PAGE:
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    It can be really frustrating if you’re trying to have a discussion online and someone derails it with rude or false comments. Internet trolls try to cause trouble on social media sites and forums by posting offensive messages or spreading disinformation just to make people upset. It can be a challenge figuring out who you can trust online, but there are luckily some things to look out for and ways to avoid trolls!

    1. Trolls avoid using their real names and information online. If the trolls are on social media sites, check if they go by a common first name that’s hard to track, such as John or Joe. They may also use a jokey or anonymous username so you don’t get any idea about who they are. Then, look at their bio or "About Me" page for any identifiable information if it’s available. If you aren’t able to find anything, then they are probably a troll. [1]

      • If you can see an email address, make sure it seems professional or legitimate rather than made-up. For example, they could use a fake email like [email protected] just to troll you even more.
      • A lot of trolls will use images they’ve found of real people as profile pictures to make their pages look more legitimate. They might even use pictures of attractive women to seem believable.
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    1. Find the date when the account joined to see if it was recent. Go to the account’s page and see if there’s a date listed for when it was created. If the account was made within the past month and doesn’t have a lot of followers, it’s possible that they’ve created the profile just so they could troll others. Take any information they say with a grain of salt since it might not be factual. [2]

      • Many trolls have to create new accounts since their old profiles might be blocked or banned from the site they’re posting to.
    1. Trolls often post just to get a rise out of someone. Read through the comments or posts made from the account to see if they’re attacking or degrading other people. Make note of how consistently they use profanity, insults, or insensitive words in their posts. If the comments seem like they’re bullying someone, it’s highly likely they’re a troll. [3]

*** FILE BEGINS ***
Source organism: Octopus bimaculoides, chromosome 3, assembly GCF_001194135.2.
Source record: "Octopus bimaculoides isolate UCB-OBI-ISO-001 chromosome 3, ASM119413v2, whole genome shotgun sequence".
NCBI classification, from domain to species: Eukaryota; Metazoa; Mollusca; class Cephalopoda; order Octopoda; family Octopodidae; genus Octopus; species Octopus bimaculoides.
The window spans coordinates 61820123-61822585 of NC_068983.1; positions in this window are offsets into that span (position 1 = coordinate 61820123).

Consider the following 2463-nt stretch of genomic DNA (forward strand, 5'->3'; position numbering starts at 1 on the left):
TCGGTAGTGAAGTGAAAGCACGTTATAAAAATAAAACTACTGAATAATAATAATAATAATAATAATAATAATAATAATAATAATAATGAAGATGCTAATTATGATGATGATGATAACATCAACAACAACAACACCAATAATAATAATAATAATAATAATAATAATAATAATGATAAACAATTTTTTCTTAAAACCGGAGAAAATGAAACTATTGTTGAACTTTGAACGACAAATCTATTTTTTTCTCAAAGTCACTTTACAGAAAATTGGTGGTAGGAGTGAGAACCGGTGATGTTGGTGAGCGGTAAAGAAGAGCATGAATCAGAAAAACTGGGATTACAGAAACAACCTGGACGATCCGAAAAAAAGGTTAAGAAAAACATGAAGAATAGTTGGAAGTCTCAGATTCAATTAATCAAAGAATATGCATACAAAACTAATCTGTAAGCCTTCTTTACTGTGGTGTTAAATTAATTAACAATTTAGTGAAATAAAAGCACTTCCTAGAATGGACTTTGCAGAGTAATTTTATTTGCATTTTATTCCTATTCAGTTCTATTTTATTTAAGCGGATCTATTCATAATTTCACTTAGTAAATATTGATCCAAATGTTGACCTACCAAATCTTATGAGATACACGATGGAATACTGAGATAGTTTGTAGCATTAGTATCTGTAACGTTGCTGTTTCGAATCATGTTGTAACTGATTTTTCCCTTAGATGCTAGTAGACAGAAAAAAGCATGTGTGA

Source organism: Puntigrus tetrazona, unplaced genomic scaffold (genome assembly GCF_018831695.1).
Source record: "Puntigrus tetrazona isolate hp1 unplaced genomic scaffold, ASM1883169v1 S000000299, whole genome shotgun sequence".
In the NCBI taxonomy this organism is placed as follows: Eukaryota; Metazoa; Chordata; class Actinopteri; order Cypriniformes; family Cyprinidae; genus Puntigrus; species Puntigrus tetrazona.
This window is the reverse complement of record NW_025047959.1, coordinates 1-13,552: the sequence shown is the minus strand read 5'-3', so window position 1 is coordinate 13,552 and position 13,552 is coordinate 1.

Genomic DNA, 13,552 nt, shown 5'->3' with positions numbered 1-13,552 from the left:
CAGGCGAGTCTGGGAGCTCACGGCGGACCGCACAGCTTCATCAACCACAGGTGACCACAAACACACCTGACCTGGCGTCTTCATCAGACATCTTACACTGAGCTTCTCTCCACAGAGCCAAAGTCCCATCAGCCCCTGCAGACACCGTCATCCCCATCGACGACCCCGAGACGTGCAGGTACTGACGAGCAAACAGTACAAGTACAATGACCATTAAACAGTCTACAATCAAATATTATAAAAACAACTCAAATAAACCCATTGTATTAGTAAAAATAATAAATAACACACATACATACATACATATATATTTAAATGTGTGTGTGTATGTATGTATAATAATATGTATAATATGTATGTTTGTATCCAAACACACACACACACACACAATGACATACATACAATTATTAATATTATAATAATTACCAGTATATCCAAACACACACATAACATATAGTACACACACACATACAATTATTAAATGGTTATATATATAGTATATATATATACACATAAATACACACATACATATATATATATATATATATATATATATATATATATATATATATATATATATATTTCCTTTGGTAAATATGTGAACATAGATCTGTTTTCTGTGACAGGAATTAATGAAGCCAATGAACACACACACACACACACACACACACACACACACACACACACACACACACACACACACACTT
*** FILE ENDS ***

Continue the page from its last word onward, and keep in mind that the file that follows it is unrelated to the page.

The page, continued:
• Trolls have "negative social potency" which means they enjoy saying harmful things to other people. This is cyber-bullying.
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    1. Check the validity of what the person wrote and if the claim is possible. Read through the person’s post and stop to reflect on if you think the claim is possible. If they linked to an article or website in their post, go directly to the source to check if it’s fake news . [4] If you’re still questioning the information, do your own research online to see if it’s the truth. If something the person says sounds too good to be true and you can’t find information to back it up, it’s probably misinformation. [5]

      • For example, a troll might post something like, "Once when I ordered from KFC, I found a chicken foot in my meal and they paid me thousands of dollars to not tell anyone."
      • Trolls may sometimes post memes or cute images to make their content seen by more people.
    1. See if the person persistently argues over the same subject. Scroll through all of the posts that the account has made and read through them. Many times, you’ll notice that they keep replying to the same thread or they argue with a lot of different people over a similar topic. Check if anyone else has replied with answers or solutions and if the account still responded negatively. If they continue being contrarian despite being given a clear answer, they’re a troll just looking to make people upset. [6]

      • Trolls try to lure people into discussions just to waste their time.